Everybody knows Bali, but not many people can name many other islands in Indonesia, of which there are 17.508… Bali represents a tropical, exotic paradise, that has something to offer for every kind of traveller. You’re bound to experience the ultimate holiday feeling.
Bali is a more than popular island for those who love sun and beaches. This part of Indonesia still has so much rich, historic cultural traditions on offer, but there is so much more to experience. There are still some really wild parts, away from the tourist resorts. The rugged west, for example, with protected coral reefs and rainforests. And the wild north, where volcanoes rise up out of the landscape.
Sun, sea and sand, that’s Bali to most people. Its famous long beaches have remarkable yellow sand, but some (in the east) have got black lava sand. The many beaches are what makes this such a popular destination for sun lovers, but there is also great diving and surfing here. There’s a lot to say for this small island in the ‘belt of emerald’, as this area is sometimes referred to.
All over the island you’ll discover how close the gods are here. There are lots of Hindu temples. They’re not particularly large or impressive, but some are really worth a visit because of their location. They might be in the middle of a rainforest, on a steep cliff on the coast, or right in the middle of a lake.
Bali is located between the islands of Java and Lombok, but it really has its own unique atmosphere, and its location also creates its own climate. Even when it rains on the surrounding islands, it can be sunny and dry on Bali. And the climate also provides life under water in the surrounding sea.
The coral reefs around the island are in pretty good shape, and is home to more than 1.000 fish, 260 kinds of coral and 70 kinds of sponges. The diversity underwater is great because the island is located on the ridge where the tropical water meets the cooler water from the south, so the different kinds of animals like to call it home.
About 75% per cent of the Balinese people is Hindu, and about 10% is Muslim, the rest is either Christian or have no religion. The Balinese believe the mountains are a source of life, and home to the gods, who decide what happens on earth. A volcanic eruption shows their anger, but also brings fertility to the soil. And the rivers bring precious fresh water from the mountains. There isn’t a whole lot of wildlife, other than monkeys and especially birds.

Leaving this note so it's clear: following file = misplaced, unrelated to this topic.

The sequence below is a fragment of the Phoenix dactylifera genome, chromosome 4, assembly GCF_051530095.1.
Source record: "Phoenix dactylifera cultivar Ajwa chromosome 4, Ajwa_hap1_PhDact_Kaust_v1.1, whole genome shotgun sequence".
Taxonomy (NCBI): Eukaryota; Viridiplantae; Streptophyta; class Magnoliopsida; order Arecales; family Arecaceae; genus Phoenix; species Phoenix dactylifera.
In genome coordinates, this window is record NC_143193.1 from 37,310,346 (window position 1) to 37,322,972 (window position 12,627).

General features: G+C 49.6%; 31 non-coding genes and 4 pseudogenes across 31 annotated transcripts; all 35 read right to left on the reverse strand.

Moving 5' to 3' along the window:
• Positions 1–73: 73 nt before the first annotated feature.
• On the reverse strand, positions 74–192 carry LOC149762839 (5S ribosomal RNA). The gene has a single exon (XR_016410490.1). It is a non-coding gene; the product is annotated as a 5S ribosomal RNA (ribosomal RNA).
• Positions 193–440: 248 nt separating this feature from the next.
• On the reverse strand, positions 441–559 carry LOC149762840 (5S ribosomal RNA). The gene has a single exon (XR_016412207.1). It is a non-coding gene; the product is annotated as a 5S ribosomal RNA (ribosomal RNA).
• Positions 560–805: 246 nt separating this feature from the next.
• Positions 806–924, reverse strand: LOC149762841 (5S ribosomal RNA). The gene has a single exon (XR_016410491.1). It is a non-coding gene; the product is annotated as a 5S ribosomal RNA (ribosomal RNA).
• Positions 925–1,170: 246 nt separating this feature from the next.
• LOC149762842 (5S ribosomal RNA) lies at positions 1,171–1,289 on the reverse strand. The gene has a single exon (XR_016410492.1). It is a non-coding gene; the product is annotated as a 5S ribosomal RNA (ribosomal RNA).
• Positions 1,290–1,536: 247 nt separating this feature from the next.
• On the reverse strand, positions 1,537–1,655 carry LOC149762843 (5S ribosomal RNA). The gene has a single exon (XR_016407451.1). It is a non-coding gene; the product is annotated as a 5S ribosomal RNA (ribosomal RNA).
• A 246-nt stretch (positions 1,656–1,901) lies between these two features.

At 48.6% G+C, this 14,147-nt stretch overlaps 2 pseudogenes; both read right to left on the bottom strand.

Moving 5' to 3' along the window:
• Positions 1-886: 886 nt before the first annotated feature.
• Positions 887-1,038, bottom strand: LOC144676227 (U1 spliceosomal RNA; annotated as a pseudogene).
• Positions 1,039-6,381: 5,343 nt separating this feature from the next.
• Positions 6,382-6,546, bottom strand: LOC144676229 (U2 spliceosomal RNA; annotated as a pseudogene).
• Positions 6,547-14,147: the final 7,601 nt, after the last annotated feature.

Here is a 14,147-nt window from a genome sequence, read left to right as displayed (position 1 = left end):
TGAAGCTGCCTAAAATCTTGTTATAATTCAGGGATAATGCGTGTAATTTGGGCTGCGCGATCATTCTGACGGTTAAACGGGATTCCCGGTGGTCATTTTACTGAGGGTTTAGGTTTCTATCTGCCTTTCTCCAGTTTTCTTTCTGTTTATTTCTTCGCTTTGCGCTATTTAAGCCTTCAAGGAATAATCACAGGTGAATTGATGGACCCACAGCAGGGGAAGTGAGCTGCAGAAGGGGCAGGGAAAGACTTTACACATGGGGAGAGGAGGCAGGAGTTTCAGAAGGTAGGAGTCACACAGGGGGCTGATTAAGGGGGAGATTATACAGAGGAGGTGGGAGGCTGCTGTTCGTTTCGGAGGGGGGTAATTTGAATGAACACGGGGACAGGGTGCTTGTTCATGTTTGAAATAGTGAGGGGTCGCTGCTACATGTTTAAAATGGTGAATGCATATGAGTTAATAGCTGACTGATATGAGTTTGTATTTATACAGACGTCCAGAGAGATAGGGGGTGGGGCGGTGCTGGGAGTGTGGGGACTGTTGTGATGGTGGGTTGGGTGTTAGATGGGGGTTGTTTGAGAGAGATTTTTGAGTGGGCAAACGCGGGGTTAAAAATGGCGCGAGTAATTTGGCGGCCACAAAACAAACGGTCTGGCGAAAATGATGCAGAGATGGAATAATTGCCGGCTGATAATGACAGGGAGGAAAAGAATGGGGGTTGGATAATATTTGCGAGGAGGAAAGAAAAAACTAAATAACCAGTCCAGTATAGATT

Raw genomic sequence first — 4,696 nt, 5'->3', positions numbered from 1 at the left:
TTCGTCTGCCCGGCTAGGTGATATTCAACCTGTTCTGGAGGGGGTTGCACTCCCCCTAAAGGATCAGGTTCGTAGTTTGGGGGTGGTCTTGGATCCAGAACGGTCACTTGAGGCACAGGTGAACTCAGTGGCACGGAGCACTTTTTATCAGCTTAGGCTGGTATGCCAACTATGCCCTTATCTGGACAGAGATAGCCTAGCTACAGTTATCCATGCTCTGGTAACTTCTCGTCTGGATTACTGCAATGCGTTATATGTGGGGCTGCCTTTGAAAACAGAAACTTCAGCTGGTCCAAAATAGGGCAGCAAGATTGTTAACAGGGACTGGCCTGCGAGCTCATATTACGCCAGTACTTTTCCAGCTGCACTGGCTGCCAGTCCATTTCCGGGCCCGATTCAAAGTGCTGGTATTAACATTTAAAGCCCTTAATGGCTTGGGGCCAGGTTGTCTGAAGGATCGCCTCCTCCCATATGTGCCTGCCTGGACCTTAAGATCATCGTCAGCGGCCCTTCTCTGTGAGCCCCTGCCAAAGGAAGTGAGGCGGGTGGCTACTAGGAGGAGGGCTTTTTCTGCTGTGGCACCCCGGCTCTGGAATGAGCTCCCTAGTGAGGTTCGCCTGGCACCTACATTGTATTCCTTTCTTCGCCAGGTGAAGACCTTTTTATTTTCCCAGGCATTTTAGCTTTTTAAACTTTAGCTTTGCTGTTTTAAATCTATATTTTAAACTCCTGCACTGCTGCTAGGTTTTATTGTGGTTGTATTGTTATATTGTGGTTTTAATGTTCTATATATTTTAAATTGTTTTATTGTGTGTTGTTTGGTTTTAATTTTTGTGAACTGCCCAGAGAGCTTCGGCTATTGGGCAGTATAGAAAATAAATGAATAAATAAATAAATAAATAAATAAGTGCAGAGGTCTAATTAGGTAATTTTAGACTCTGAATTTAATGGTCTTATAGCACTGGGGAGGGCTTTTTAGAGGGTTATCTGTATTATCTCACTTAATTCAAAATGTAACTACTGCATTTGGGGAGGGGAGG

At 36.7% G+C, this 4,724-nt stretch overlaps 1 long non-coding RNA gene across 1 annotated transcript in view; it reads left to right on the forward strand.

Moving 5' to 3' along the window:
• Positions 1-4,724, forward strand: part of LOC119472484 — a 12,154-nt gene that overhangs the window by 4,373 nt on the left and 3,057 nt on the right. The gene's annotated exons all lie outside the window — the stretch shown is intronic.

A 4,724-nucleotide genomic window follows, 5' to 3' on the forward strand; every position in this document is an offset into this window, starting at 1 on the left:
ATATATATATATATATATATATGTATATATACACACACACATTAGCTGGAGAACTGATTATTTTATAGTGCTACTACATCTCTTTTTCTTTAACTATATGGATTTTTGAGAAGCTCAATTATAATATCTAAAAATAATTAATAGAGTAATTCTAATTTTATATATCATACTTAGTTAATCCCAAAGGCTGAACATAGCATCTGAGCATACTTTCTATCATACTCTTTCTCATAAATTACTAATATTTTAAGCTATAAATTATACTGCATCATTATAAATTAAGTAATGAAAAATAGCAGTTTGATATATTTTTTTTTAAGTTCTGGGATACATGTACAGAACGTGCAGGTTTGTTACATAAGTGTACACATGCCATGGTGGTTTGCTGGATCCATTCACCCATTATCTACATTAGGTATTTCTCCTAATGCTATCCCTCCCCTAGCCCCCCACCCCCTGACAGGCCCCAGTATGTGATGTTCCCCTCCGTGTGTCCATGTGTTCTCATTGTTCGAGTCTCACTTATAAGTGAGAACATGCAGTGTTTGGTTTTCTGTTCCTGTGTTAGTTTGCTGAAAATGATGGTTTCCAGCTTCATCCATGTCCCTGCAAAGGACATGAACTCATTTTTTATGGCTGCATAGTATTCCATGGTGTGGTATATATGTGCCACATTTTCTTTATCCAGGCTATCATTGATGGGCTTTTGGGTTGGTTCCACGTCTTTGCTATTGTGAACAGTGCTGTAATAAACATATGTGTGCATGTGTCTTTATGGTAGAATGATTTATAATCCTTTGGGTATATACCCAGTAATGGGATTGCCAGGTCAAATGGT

Best time to visit Bali:
Bali knows roughly two seasons: the wet and the dry.
- Wet season lasts from December to April. But this doesn’t mean it will rain all day, there will be showers every now and then, especially in December and January. It’s likely to be cloudy and muggy. There will be fewer tourists and the island is extremely green and lush, with many colourful flowers. The rain does cause a lot of debris to flow into the ocean, which can create poor visibility underwater. The temperatures are between 25 and 30 degrees Celsius, but it can also reach 35.
- Dry season: this is peak season in Bali. The hotels and resorts will be full, the sun will be shining, and the beaches will be full of tourists. The temperatures can get up to 35 degrees, and even up to 40. This can really hamper any activities you might want to undertake unless it’s a water sport. But it’s a lot less humid than in the wet season.
Bali has many luxury resorts, small hotels and private villas for rent. You can book your preferred kind of accommodation from home. If you’d like to get a taste of the local culture, stay somewhere small. If you’re after luxury, there are lots of resorts to choose from. Of course, you can combine the two, especially if you’re touring around.
In nearly all temples it is a requirement that your legs are covered, but it’s no problem if you happen to be wearing shorts, because you can borrow or buy a sarong at the entry.
In the volcanic region you can hire a guide to take you up onto the volcanoes, but be prepared to pay high fees. There are also fees for each car and each passenger. And there are also many vendors who will try and sell you’re their goods at the Pura Besakih temple. Plus there are extra charges there as well for the different parts of the temple, make sure you’re well informed, so you know what to expect.